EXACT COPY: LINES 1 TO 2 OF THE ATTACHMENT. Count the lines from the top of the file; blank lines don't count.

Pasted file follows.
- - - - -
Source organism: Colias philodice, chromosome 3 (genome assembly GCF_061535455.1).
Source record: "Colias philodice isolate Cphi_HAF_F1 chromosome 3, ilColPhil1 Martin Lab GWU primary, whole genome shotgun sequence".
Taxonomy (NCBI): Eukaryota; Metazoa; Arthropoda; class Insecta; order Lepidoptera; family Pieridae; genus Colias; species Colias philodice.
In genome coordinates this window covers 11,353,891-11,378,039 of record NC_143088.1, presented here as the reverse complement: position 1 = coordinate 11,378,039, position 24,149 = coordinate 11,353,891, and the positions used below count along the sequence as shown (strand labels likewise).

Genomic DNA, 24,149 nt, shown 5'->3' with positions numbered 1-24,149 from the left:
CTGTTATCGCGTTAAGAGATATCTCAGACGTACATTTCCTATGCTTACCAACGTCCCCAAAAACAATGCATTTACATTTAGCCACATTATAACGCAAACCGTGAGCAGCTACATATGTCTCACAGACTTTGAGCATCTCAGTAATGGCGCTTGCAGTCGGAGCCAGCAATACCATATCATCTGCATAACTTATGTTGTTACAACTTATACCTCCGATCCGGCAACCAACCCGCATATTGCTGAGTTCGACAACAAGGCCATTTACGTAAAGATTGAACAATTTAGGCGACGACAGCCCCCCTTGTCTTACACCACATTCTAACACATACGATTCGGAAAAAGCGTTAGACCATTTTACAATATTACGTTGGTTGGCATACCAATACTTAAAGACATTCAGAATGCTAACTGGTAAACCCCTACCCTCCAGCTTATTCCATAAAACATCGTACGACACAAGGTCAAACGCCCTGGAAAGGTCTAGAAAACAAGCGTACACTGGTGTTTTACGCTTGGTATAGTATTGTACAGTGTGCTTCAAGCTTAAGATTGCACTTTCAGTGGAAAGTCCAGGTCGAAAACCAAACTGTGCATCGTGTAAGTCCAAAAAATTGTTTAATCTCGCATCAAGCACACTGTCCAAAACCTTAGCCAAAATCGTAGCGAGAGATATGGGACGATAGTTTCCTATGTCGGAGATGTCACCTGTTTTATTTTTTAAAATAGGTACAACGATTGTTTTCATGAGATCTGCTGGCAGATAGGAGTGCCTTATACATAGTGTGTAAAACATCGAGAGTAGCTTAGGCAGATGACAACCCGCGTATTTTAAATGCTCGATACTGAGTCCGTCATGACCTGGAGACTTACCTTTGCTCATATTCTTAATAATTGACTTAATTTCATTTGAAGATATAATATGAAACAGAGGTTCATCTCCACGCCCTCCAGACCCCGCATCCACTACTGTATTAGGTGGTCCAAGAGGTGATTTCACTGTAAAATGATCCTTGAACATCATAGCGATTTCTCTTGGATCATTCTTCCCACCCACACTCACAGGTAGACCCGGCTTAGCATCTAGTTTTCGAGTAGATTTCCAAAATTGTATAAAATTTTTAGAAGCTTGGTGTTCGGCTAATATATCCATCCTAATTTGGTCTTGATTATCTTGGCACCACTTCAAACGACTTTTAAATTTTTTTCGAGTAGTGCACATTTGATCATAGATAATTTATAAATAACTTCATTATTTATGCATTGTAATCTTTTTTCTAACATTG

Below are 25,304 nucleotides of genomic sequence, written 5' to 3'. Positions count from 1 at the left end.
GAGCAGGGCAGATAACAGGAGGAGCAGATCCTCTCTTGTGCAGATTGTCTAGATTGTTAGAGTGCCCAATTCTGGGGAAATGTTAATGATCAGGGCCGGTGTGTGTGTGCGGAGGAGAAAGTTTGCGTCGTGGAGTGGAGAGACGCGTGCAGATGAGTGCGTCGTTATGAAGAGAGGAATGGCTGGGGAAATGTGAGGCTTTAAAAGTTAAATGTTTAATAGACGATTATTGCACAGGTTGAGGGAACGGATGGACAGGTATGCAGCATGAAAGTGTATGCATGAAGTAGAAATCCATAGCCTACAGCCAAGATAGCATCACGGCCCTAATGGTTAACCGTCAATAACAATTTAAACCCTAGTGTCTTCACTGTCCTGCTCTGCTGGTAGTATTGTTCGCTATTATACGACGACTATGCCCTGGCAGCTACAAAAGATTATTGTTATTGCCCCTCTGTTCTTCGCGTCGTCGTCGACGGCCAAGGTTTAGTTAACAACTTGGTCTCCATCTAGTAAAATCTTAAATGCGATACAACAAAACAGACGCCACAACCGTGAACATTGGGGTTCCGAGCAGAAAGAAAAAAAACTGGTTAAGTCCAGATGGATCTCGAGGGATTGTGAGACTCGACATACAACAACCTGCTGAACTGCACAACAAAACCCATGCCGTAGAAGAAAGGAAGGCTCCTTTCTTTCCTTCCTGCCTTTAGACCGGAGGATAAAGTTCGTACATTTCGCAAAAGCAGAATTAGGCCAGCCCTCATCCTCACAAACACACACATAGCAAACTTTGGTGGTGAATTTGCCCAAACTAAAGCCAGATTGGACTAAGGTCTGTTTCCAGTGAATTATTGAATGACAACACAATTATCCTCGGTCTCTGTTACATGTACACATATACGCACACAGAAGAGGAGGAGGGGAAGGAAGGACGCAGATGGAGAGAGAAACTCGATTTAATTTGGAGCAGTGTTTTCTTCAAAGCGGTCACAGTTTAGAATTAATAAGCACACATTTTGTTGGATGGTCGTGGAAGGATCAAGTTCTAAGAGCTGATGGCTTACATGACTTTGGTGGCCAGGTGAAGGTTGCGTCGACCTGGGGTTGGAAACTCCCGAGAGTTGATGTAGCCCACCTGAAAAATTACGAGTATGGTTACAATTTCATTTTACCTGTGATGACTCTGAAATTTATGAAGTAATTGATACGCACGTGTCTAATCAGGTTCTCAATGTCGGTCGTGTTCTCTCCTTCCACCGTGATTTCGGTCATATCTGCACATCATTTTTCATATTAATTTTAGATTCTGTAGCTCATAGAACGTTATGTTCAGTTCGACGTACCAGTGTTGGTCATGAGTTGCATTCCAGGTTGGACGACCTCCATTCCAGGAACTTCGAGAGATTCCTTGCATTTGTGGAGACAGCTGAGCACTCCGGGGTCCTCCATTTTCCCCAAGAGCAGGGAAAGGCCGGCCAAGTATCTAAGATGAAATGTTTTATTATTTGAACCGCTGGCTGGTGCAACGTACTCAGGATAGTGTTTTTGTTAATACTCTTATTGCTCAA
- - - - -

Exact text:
Source organism: Colias philodice, chromosome 3 (genome assembly GCF_061535455.1).
Source record: "Colias philodice isolate Cphi_HAF_F1 chromosome 3, ilColPhil1 Martin Lab GWU primary, whole genome shotgun sequence".